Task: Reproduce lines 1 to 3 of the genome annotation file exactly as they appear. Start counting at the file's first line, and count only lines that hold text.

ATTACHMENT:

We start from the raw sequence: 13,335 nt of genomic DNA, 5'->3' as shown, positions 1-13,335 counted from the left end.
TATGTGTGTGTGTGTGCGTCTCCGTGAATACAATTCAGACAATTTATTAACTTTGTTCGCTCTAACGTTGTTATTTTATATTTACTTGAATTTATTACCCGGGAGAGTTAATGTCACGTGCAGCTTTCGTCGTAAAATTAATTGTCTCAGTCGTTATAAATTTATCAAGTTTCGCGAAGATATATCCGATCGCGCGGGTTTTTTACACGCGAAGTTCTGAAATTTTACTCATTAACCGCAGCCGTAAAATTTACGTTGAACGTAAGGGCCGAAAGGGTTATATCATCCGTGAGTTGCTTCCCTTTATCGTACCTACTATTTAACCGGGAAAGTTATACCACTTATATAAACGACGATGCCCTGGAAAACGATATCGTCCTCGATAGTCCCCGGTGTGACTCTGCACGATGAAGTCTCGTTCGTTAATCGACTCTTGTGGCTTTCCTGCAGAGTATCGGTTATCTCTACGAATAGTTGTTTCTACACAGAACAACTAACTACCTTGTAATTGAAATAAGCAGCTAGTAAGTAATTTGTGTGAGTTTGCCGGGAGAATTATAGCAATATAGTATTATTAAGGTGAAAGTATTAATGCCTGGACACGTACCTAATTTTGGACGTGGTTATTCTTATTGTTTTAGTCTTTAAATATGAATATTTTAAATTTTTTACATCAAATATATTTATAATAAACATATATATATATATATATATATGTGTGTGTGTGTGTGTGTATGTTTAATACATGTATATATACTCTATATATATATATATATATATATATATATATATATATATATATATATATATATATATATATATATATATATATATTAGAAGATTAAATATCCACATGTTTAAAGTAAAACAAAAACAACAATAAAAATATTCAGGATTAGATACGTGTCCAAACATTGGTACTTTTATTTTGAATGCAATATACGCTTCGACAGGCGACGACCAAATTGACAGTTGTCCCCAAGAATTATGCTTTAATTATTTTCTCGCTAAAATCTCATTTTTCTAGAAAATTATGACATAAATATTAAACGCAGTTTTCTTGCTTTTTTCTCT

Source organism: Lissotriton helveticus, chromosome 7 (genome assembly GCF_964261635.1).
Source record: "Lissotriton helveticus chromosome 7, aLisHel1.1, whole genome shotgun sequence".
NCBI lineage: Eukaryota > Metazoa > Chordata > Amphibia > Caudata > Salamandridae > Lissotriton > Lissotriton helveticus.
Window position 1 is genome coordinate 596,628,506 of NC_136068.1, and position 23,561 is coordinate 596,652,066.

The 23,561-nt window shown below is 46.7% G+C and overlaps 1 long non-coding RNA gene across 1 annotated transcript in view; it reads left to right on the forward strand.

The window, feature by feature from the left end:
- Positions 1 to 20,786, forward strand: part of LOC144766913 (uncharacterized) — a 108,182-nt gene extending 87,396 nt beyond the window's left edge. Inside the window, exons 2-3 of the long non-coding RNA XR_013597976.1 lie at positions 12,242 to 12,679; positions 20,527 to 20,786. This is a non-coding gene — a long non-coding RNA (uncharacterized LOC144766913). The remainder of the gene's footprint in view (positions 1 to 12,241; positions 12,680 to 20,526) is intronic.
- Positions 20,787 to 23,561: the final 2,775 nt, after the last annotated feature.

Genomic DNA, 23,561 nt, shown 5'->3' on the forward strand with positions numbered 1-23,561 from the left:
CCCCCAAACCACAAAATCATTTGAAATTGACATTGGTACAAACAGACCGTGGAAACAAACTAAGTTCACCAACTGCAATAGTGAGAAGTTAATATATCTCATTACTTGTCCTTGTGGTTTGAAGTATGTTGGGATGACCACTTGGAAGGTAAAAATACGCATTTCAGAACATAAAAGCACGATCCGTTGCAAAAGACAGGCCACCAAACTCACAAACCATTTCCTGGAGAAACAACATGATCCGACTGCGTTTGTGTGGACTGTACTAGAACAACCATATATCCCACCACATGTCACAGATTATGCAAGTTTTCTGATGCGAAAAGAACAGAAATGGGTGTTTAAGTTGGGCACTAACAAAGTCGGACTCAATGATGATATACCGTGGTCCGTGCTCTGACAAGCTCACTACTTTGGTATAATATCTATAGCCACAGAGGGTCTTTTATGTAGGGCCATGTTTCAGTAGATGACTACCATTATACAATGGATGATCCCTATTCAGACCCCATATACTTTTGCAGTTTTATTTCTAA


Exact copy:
We start from the raw sequence: 13,335 nt of genomic DNA, 5'->3' as shown, positions 1-13,335 counted from the left end.
TATGTGTGTGTGTGTGCGTCTCCGTGAATACAATTCAGACAATTTATTAACTTTGTTCGCTCTAACGTTGTTATTTTATATTTACTTGAATTTATTACCCGGGAGAGTTAATGTCACGTGCAGCTTTCGTCGTAAAATTAATTGTCTCAGTCGTTATAAATTTATCAAGTTTCGCGAAGATATATCCGATCGCGCGGGTTTTTTACACGCGAAGTTCTGAAATTTTACTCATTAACCGCAGCCGTAAAATTTACGTTGAACGTAAGGGCCGAAAGGGTTATATCATCCGTGAGTTGCTTCCCTTTATCGTACCTACTATTTAACCGGGAAAGTTATACCACTTATATAAACGACGATGCCCTGGAAAACGATATCGTCCTCGATAGTCCCCGGTGTGACTCTGCACGATGAAGTCTCGTTCGTTAATCGACTCTTGTGGCTTTCCTGCAGAGTATCGGTTATCTCTACGAATAGTTGTTTCTACACAGAACAACTAACTACCTTGTAATTGAAATAAGCAGCTAGTAAGTAATTTGTGTGAGTTTGCCGGGAGAATTATAGCAATATAGTATTATTAAGGTGAAAGTATTAATGCCTGGACACGTACCTAATTTTGGACGTGGTTATTCTTATTGTTTTAGTCTTTAAATATGAATATTTTAAATTTTTTACATCAAATATATTTATAATAAACATATATATATATATATATATATGTGTGTGTGTGTGTGTGTATGTTTAATACATGTATATATACTCTATATATATATATATATATATATATATATATATATATATATATATATATATATATATATATATATATATATATATTAGAAGATTAAATATCCACATGTTTAAAGTAAAACAAAAACAACAATAAAAATATTCAGGATTAGATACGTGTCCAAACATTGGTACTTTTATTTTGAATGCAATATACGCTTCGACAGGCGACGACCAAATTGACAGTTGTCCCCAAGAATTATGCTTTAATTATTTTCTCGCTAAAATCTCATTTTTCTAGAAAATTATGACATAAATATTAAACGCAGTTTTCTTGCTTTTTTCTCT

Source organism: Lissotriton helveticus, chromosome 7 (genome assembly GCF_964261635.1).